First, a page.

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Re: figure vs. libvk [was: Portability]

From: Gordon Matzigkeit
Subject: Re: figure vs. libvk [was: Portability]
Date: 05 Nov 2000 21:10:21 -0600
User-agent: Gnus/5.0803 (Gnus v5.8.3) Emacs/20.7

>>>>> Farid Hajji writes:

 FH> Thanks for the hint. This is really interesting, but, as you've
 FH> put it, quite ambitious. I've just downloaded the latest figure
 FH> release and will have a look at it.

Please don't be put off by the state of the code, remember that it's
still pre-0.1. :) Better things are coming soon.

 FH> libvk is not intended to be a _binary_ interface, but a true API.
 FH> At least, its public interface should remain constant across
 FH> different platforms/ukernels.

My words were not very clear.  What I meant is that with a traditional
``C API,'' you are actually specifying a strict interface.  The
advantage of having a compiler is that you can customize the glue code
according to how the interface is used on a per-application or even
per-invocation basis.

So, one application may transfer lots of blocks of memory to other
tasks.  That may be hard to notice and optimize at compile-time, but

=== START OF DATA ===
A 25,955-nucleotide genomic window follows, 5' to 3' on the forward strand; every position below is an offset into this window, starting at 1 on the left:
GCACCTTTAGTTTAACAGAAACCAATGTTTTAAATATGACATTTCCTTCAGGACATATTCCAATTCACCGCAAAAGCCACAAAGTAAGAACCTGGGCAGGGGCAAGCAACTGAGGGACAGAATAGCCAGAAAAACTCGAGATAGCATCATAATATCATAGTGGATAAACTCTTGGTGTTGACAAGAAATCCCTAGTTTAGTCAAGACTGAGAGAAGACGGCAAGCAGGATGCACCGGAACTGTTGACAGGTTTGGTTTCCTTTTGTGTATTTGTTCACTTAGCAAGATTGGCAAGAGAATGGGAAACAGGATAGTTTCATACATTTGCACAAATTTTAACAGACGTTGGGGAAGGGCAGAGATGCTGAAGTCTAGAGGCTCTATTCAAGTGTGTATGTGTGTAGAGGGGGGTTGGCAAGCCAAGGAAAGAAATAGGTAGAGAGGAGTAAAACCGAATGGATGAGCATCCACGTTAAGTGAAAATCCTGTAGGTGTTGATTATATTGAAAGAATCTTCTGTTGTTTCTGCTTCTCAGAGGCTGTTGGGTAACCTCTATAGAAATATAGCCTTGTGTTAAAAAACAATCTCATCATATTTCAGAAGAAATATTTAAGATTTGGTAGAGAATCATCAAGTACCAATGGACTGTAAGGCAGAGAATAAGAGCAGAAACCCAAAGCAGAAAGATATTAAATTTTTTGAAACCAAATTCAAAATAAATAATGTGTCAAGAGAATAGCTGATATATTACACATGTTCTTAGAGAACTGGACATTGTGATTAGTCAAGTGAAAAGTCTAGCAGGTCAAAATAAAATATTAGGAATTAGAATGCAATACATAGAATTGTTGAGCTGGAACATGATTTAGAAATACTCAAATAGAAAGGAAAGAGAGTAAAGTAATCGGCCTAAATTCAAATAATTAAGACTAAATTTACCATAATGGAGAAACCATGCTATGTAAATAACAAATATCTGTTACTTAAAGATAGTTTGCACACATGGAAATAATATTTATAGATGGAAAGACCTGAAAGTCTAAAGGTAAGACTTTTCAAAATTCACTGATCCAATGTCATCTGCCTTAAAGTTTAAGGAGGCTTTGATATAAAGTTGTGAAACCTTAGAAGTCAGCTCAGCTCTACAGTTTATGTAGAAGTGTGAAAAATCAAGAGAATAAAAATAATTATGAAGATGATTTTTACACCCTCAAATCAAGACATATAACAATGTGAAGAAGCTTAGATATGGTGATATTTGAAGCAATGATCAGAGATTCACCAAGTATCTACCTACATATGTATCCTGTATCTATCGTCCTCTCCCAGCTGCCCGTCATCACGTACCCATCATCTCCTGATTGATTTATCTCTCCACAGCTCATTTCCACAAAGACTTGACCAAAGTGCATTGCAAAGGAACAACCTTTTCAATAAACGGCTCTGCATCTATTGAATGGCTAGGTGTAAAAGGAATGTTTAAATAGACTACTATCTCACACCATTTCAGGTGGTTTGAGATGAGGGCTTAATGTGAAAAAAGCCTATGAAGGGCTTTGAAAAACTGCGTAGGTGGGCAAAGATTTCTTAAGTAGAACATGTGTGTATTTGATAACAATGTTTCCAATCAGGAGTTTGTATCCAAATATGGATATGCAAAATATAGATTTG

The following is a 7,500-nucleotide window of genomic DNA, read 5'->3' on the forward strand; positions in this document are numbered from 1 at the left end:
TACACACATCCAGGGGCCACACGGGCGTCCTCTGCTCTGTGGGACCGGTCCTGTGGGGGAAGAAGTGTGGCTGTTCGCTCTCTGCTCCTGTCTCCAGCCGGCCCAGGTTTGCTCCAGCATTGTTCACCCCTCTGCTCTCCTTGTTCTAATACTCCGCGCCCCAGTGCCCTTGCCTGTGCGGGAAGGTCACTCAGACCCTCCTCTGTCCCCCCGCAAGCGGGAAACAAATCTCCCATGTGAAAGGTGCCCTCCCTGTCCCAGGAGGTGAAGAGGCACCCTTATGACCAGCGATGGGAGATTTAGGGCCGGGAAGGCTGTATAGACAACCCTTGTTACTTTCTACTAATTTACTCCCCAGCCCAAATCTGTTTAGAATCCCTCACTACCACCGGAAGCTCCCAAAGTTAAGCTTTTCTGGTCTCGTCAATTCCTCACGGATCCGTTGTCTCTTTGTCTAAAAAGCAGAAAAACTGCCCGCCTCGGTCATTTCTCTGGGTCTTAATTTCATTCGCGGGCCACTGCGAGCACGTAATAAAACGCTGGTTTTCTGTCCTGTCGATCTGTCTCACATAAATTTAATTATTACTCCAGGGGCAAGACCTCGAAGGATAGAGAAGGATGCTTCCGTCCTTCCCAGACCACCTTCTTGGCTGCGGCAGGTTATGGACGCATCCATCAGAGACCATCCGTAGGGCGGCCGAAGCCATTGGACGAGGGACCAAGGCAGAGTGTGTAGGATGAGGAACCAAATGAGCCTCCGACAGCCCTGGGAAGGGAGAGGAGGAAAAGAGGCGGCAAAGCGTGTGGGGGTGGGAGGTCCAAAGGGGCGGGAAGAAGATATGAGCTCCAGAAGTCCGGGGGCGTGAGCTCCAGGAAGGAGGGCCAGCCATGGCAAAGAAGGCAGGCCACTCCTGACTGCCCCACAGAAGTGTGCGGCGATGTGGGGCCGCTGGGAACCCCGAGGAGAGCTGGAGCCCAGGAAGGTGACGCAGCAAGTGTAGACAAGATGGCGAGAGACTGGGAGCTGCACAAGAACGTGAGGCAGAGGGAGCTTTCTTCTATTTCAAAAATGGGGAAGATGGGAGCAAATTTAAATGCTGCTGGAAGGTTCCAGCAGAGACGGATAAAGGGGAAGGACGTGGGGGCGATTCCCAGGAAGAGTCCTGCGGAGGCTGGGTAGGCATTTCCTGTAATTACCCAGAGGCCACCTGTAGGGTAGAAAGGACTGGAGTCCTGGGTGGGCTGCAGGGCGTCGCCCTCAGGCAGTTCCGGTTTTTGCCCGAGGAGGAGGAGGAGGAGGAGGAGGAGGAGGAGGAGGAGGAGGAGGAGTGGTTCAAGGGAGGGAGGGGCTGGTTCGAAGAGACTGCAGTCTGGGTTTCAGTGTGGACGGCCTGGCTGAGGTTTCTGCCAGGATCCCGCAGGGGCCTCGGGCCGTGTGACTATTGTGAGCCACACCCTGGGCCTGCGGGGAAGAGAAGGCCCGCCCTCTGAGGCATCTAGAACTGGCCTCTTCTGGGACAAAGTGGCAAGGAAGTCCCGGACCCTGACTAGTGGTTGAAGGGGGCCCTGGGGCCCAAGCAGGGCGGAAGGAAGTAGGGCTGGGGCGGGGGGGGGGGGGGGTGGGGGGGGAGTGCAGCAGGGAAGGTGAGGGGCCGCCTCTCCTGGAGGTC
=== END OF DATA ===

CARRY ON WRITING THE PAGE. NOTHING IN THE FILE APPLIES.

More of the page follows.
with the appropriate profiling, an in-process compiler could notice
such a trend, and put more work into optimizing memory transfers.

That's the kind of scenario I'm after with Figure... programs that may
be slower to get going, but optimize themselves over time.

But I only mention that as an example of how Figure differs from
defining a cross-platform API.  Your approach (hand-written
interfaces) will probably be better in this specific case just as
hand-written assembler will be better than a higher-level language.

That's all just food for thought.  Please do post your summary of
cross-platform interfaces in the Hurd, when you have time!

 Gordon Matzigkeit <address@hidden>  //\ I'm a FIG (http://fig.org/)
Committed to diversity and freedom \// Try Emacs (http://fig.org/gnu/emacs/)

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